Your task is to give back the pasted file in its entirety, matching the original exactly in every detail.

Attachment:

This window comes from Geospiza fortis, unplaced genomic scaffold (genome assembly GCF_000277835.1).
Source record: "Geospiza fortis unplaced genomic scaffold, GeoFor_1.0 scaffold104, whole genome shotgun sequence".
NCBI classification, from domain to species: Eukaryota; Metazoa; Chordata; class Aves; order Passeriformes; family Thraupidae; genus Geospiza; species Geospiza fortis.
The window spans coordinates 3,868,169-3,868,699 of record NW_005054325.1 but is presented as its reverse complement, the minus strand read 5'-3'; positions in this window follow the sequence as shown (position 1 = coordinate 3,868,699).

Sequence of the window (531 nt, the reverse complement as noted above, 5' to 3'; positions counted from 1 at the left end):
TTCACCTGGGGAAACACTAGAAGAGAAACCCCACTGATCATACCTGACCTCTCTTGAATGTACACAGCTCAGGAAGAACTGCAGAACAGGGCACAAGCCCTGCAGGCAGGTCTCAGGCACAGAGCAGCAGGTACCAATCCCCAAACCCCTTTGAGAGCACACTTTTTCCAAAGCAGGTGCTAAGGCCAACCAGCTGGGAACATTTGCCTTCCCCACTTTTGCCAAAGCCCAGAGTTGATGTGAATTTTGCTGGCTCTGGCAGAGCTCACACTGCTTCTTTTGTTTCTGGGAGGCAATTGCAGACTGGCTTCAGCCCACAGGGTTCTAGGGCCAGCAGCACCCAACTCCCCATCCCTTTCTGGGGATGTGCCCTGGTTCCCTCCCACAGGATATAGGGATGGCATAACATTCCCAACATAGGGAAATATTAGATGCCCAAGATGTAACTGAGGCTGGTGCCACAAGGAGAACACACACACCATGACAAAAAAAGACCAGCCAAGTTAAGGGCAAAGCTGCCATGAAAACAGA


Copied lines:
This window comes from Geospiza fortis, unplaced genomic scaffold (genome assembly GCF_000277835.1).
Source record: "Geospiza fortis unplaced genomic scaffold, GeoFor_1.0 scaffold104, whole genome shotgun sequence".
NCBI classification, from domain to species: Eukaryota; Metazoa; Chordata; class Aves; order Passeriformes; family Thraupidae; genus Geospiza; species Geospiza fortis.
The window spans coordinates 3,868,169-3,868,699 of record NW_005054325.1 but is presented as its reverse complement, the minus strand read 5'-3'; positions in this window follow the sequence as shown (position 1 = coordinate 3,868,699).

Sequence of the window (531 nt, the reverse complement as noted above, 5' to 3'; positions counted from 1 at the left end):
TTCACCTGGGGAAACACTAGAAGAGAAACCCCACTGATCATACCTGACCTCTCTTGAATGTACACAGCTCAGGAAGAACTGCAGAACAGGGCACAAGCCCTGCAGGCAGGTCTCAGGCACAGAGCAGCAGGTACCAATCCCCAAACCCCTTTGAGAGCACACTTTTTCCAAAGCAGGTGCTAAGGCCAACCAGCTGGGAACATTTGCCTTCCCCACTTTTGCCAAAGCCCAGAGTTGATGTGAATTTTGCTGGCTCTGGCAGAGCTCACACTGCTTCTTTTGTTTCTGGGAGGCAATTGCAGACTGGCTTCAGCCCACAGGGTTCTAGGGCCAGCAGCACCCAACTCCCCATCCCTTTCTGGGGATGTGCCCTGGTTCCCTCCCACAGGATATAGGGATGGCATAACATTCCCAACATAGGGAAATATTAGATGCCCAAGATGTAACTGAGGCTGGTGCCACAAGGAGAACACACACACCATGACAAAAAAAGACCAGCCAAGTTAAGGGCAAAGCTGCCATGAAAACAGA